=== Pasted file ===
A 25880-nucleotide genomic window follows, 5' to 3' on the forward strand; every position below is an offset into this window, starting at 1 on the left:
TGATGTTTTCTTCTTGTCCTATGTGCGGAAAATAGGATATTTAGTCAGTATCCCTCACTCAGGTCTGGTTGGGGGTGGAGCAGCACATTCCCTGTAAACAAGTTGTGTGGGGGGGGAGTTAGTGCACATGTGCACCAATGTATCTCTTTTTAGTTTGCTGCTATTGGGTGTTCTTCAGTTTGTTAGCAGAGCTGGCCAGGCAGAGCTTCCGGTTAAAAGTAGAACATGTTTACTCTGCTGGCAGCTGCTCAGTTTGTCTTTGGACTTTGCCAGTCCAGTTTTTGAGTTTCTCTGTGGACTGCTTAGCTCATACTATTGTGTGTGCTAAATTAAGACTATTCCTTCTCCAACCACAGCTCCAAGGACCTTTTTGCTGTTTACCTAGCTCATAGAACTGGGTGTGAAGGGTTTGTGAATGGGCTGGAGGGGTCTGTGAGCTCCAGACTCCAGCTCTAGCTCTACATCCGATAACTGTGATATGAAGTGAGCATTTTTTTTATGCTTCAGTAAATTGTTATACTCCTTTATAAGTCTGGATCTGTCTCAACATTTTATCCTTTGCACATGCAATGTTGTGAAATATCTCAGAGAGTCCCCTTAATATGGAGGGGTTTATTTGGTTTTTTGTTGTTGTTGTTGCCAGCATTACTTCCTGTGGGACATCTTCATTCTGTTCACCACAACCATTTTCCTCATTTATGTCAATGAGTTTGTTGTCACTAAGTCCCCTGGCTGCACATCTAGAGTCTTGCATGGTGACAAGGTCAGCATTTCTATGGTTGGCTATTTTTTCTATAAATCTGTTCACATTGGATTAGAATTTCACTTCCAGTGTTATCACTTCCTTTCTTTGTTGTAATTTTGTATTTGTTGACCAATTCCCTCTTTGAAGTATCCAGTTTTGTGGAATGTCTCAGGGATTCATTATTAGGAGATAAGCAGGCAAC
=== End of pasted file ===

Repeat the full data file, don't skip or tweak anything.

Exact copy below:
A 25880-nucleotide genomic window follows, 5' to 3' on the forward strand; every position below is an offset into this window, starting at 1 on the left:
TGATGTTTTCTTCTTGTCCTATGTGCGGAAAATAGGATATTTAGTCAGTATCCCTCACTCAGGTCTGGTTGGGGGTGGAGCAGCACATTCCCTGTAAACAAGTTGTGTGGGGGGGGAGTTAGTGCACATGTGCACCAATGTATCTCTTTTTAGTTTGCTGCTATTGGGTGTTCTTCAGTTTGTTAGCAGAGCTGGCCAGGCAGAGCTTCCGGTTAAAAGTAGAACATGTTTACTCTGCTGGCAGCTGCTCAGTTTGTCTTTGGACTTTGCCAGTCCAGTTTTTGAGTTTCTCTGTGGACTGCTTAGCTCATACTATTGTGTGTGCTAAATTAAGACTATTCCTTCTCCAACCACAGCTCCAAGGACCTTTTTGCTGTTTACCTAGCTCATAGAACTGGGTGTGAAGGGTTTGTGAATGGGCTGGAGGGGTCTGTGAGCTCCAGACTCCAGCTCTAGCTCTACATCCGATAACTGTGATATGAAGTGAGCATTTTTTTTATGCTTCAGTAAATTGTTATACTCCTTTATAAGTCTGGATCTGTCTCAACATTTTATCCTTTGCACATGCAATGTTGTGAAATATCTCAGAGAGTCCCCTTAATATGGAGGGGTTTATTTGGTTTTTTGTTGTTGTTGTTGCCAGCATTACTTCCTGTGGGACATCTTCATTCTGTTCACCACAACCATTTTCCTCATTTATGTCAATGAGTTTGTTGTCACTAAGTCCCCTGGCTGCACATCTAGAGTCTTGCATGGTGACAAGGTCAGCATTTCTATGGTTGGCTATTTTTTCTATAAATCTGTTCACATTGGATTAGAATTTCACTTCCAGTGTTATCACTTCCTTTCTTTGTTGTAATTTTGTATTTGTTGACCAATTCCCTCTTTGAAGTATCCAGTTTTGTGGAATGTCTCAGGGATTCATTATTAGGAGATAAGCAGGCAAC